Apparently I was pretty convincing because the triage nurse hadn't even finished taking my pulse yet when she said "we gotta go." I'm pretty sure I told her I loved her and asked her to marry me. By then of course the FGW had parked the car and was on the scene (awkward). After zipping me back across the waiting room and past Head Wound Harry (sucker), I was helped into a bed and then set-upon by three nurses and a doctor. The service was great but, when you've got that many people frantically working on you, your mind immediately goes to every scene in ER that ends with, "someone call the time of death" followed by Anthony Edwards slumping into a chair and putting his head in his hands. 

"God I suck at this. Mav, do you
have the number for that truck
driving school we saw on TV?"
First I got an IV with a bunch of stuff that sounded promising and then they told me that I was going to get a shot of Epinephrine and I remember thinking "well stop yapping about it and Vincent Vega that shit!" (Big Pulp Fiction episode of the FGR this week). Boom right into the thigh muscle and you definitely feel that one but the pain is offset by the belief that whatever came out of that needle is going to make you right coupled with the assurances that it generally works fast. Except in my case of course. Fifteen minutes later I was still shaking like my wife just told me she was pregnant with twins and my feet still looked like fucking tomatoes. Right on cue, the lady with the clipboard and the well-meaning but somehow disconcerting face shows-up to ask me what my religion is and whether I have a living will. The fact that I answered both questions with only about 62% certainty doesn't say much for my chances at salvation or my abilities as an attorney (assuming attorneys actually have any chance at salvation). 

Then just like that, the symptoms began to subside and I felt almost normal. Unfortunately, because they had shot me full of enough speed to win the Kentucky Derby, I now had to lay there for two more hours to make sure I didn't have a heart attack. The FGW decided to leave so she could check on our kids who were (1) sleeping, (2) out for the night and (3) supposed to be in an Uber heading home. Made me wonder how you handle this type of situation if you've got babies. I guess you haul them in there with you but what a nightmare. Then again, the FGW and I once went running from our burning house with our 2 year and 9 month old sons so it couldn't be much worse than that. This kind of shit happens to everyone right?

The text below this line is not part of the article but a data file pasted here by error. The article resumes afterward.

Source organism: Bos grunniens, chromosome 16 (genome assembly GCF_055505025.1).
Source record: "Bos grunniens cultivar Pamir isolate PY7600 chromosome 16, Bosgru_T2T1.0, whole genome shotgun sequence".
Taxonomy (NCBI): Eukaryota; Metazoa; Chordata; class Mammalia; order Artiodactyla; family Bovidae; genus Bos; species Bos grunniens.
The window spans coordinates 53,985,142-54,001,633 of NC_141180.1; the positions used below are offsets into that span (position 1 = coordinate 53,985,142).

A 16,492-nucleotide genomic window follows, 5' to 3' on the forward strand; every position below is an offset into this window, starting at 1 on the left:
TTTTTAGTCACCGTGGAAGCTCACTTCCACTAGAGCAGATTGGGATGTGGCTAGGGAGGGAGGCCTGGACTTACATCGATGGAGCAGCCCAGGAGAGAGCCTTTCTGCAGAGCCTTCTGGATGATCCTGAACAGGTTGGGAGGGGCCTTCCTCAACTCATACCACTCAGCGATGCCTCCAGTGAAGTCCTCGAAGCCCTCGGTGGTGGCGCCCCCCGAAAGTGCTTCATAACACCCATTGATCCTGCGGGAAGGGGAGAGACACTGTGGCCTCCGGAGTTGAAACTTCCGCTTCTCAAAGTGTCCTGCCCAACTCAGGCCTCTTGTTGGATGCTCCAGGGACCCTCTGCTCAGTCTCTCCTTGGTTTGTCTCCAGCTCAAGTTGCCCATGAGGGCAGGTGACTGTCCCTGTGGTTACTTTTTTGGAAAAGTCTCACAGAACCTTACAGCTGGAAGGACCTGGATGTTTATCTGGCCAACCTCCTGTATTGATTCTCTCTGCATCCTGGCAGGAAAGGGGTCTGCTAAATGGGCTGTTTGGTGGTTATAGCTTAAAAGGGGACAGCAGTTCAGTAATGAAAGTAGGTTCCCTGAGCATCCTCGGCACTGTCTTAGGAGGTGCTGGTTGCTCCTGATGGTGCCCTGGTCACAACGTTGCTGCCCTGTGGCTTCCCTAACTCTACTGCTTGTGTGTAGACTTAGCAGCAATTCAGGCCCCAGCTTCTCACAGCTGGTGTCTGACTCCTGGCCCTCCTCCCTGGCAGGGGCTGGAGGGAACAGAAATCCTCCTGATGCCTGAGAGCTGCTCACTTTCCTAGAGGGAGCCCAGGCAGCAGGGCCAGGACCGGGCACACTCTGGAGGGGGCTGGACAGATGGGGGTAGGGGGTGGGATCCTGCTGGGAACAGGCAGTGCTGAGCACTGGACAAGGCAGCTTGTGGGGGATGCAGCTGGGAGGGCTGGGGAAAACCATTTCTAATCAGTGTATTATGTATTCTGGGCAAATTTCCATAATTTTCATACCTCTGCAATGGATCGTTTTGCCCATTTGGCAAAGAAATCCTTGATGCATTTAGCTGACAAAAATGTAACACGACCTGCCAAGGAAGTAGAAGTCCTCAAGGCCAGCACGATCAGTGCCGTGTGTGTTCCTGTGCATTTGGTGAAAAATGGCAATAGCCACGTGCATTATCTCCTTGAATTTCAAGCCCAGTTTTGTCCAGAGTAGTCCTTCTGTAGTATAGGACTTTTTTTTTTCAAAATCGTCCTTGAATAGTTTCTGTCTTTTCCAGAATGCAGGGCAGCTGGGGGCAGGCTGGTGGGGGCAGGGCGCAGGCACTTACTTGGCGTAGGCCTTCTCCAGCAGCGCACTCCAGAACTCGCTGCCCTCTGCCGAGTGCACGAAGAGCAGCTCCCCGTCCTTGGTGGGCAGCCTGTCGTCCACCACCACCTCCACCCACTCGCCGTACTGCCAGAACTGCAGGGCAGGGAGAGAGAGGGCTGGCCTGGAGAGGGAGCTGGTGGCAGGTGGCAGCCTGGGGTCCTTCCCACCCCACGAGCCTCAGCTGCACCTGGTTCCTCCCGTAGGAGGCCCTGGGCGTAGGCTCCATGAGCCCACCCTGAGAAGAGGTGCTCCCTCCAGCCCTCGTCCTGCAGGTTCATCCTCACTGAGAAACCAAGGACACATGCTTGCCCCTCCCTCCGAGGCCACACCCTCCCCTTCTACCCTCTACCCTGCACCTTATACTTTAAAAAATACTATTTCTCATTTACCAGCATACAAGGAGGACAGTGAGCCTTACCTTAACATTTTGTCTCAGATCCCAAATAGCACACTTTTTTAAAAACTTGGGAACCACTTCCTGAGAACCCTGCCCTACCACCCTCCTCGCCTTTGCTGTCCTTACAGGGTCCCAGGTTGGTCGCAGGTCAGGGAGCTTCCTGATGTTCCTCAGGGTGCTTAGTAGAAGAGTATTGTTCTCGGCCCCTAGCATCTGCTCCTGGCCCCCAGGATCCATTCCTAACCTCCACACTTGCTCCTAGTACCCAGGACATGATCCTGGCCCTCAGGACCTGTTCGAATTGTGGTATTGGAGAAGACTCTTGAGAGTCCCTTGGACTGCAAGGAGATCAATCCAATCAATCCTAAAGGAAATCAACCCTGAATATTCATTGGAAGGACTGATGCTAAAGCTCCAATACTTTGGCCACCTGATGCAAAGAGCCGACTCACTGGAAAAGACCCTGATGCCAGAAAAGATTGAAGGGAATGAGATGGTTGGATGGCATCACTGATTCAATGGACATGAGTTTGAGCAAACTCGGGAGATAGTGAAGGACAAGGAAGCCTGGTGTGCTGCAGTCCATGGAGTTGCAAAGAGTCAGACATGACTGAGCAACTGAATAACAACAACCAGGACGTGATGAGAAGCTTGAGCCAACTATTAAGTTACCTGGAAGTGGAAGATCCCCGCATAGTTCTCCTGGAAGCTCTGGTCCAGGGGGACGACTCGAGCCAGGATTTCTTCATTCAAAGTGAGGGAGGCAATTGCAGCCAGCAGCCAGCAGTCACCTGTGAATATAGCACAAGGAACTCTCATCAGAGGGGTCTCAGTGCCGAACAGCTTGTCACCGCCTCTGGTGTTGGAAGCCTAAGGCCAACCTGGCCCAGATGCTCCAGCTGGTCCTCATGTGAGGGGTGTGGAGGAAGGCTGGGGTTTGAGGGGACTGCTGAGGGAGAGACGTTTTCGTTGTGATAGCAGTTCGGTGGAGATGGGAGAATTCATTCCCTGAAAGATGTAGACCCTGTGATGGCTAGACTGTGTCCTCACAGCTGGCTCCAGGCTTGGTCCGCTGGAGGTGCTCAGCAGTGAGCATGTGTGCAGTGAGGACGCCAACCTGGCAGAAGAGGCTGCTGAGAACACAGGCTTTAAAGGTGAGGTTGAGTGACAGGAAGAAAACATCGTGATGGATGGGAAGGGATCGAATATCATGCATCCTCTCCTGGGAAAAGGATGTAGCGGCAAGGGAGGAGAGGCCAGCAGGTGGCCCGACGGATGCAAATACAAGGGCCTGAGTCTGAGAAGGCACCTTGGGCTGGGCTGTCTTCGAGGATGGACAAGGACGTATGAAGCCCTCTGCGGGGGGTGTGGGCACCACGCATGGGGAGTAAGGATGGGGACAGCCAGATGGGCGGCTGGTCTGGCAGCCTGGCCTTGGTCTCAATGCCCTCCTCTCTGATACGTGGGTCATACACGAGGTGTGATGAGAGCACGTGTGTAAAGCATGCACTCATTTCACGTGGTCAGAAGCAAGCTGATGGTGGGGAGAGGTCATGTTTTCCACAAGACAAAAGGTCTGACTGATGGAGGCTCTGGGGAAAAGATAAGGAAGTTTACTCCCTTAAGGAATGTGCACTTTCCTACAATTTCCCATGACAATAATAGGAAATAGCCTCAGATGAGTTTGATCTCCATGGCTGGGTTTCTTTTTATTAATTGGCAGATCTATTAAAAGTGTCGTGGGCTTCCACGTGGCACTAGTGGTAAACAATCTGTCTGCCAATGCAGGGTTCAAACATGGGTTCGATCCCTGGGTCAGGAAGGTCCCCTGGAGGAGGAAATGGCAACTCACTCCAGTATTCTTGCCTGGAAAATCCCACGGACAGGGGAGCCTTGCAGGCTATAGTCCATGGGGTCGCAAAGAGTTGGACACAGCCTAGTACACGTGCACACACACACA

Now I'm just laying there by myself in a bizarre state of exhausted hyperactivity which wouldn't allow sleep or the ability to focus on the book I managed to grab on the way out the door. So I did the obvious thing and took a picture of my view of the emergency room and started texting it to anyone I thought might be up at midnight on Tuesday. I actually found a few takers so that killed about twenty minutes before my "friends" eventually abandoned me in my time of need (their names have been noted on my "list").  

And then I was left with nothing but the non-stop beeping and buzzing sounds of the emergency room which, in the case of my little curtained area, also included a loud alarm that would go off every ten minutes which I think was a reminder for someone to come check my pulse. Only after the second visit they stopped checking my pulse and, shortly after that, they stopped coming altogether so the alarm just kept going off like a 120 decibel snooze button. After about forty-five minutes, I was on the verge of a full William Shatner in Airplane II meltdown.I think it was their way of telling me that I wasn't invited to spend the night . . . a hint with which I am all too familiar from the pre FGW era.

At about 1:30 a.m. I got the all clear so I texted the FGW to come get me. Fifteen minutes later they ripped the IV out of my arm (fucking literally and ouch) and I was on my way. I did get one nice parting gift in the form of the eight EKG pads stuck to my unfrozen caveman lawyer chest which they said "might" come off "a little easier" in the shower with some soap. Twenty minutes later I silently screamed my way through the disproving of that bullshit theory. And that was it. 

So that's my shrimp, tennis and near death story. I hope you enjoyed reading it as much as I didn't enjoy living it. Actually we're now a little over two weeks out and I still haven't done the blood test to find out if it was really the shrimp that got me. Frankly, I don't really want to know. Just kind of hoping it blows over so that me and shrimp can put the whole episode behind us and get back to the days when our relationship consisted of me eating it and it not trying to kill me.           

Footnotes

* The fact that those of us who play fantasy sports call ourselves "owners" erases any remaining doubt that we are complete losers (to the extent there was any remaining doubt). It's like saying you "own" a blank Keno card.  

** Being the parent of a 10, 14 and 16 year old who can't drive yet is like being an Uber driver in Topeka. You don't get paid squat, your car is always trashed and you spend all day waiting to drive a bunch of entitled shit heads to the same five places. (I kid because I love). 

Email the Fantasy Golf Report at fgr@fantasygolfreport.com.